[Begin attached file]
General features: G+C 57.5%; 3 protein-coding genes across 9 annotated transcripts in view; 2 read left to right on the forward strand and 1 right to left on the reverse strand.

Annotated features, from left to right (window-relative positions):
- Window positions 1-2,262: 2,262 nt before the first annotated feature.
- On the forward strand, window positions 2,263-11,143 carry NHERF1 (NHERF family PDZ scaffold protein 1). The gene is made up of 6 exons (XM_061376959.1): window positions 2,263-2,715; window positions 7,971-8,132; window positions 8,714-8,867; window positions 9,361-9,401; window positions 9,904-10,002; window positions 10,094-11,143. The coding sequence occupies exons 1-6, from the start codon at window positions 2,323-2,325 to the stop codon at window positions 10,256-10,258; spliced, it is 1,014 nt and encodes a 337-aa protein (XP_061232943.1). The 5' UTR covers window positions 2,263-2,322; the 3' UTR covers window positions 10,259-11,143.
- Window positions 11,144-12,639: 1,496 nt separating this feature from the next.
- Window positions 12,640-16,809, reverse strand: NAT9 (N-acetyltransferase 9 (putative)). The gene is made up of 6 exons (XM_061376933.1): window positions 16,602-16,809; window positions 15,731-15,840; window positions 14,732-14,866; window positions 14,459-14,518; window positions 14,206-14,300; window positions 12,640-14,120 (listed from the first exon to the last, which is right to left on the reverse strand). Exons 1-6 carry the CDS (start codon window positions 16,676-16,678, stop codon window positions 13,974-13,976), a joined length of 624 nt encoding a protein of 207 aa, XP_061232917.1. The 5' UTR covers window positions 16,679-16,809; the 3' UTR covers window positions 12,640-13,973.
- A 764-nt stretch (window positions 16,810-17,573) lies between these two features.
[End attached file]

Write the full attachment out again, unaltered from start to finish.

General features: G+C 57.5%; 3 protein-coding genes across 9 annotated transcripts in view; 2 read left to right on the forward strand and 1 right to left on the reverse strand.

Annotated features, from left to right (window-relative positions):
- Window positions 1-2,262: 2,262 nt before the first annotated feature.
- On the forward strand, window positions 2,263-11,143 carry NHERF1 (NHERF family PDZ scaffold protein 1). The gene is made up of 6 exons (XM_061376959.1): window positions 2,263-2,715; window positions 7,971-8,132; window positions 8,714-8,867; window positions 9,361-9,401; window positions 9,904-10,002; window positions 10,094-11,143. The coding sequence occupies exons 1-6, from the start codon at window positions 2,323-2,325 to the stop codon at window positions 10,256-10,258; spliced, it is 1,014 nt and encodes a 337-aa protein (XP_061232943.1). The 5' UTR covers window positions 2,263-2,322; the 3' UTR covers window positions 10,259-11,143.
- Window positions 11,144-12,639: 1,496 nt separating this feature from the next.
- Window positions 12,640-16,809, reverse strand: NAT9 (N-acetyltransferase 9 (putative)). The gene is made up of 6 exons (XM_061376933.1): window positions 16,602-16,809; window positions 15,731-15,840; window positions 14,732-14,866; window positions 14,459-14,518; window positions 14,206-14,300; window positions 12,640-14,120 (listed from the first exon to the last, which is right to left on the reverse strand). Exons 1-6 carry the CDS (start codon window positions 16,676-16,678, stop codon window positions 13,974-13,976), a joined length of 624 nt encoding a protein of 207 aa, XP_061232917.1. The 5' UTR covers window positions 16,679-16,809; the 3' UTR covers window positions 12,640-13,973.
- A 764-nt stretch (window positions 16,810-17,573) lies between these two features.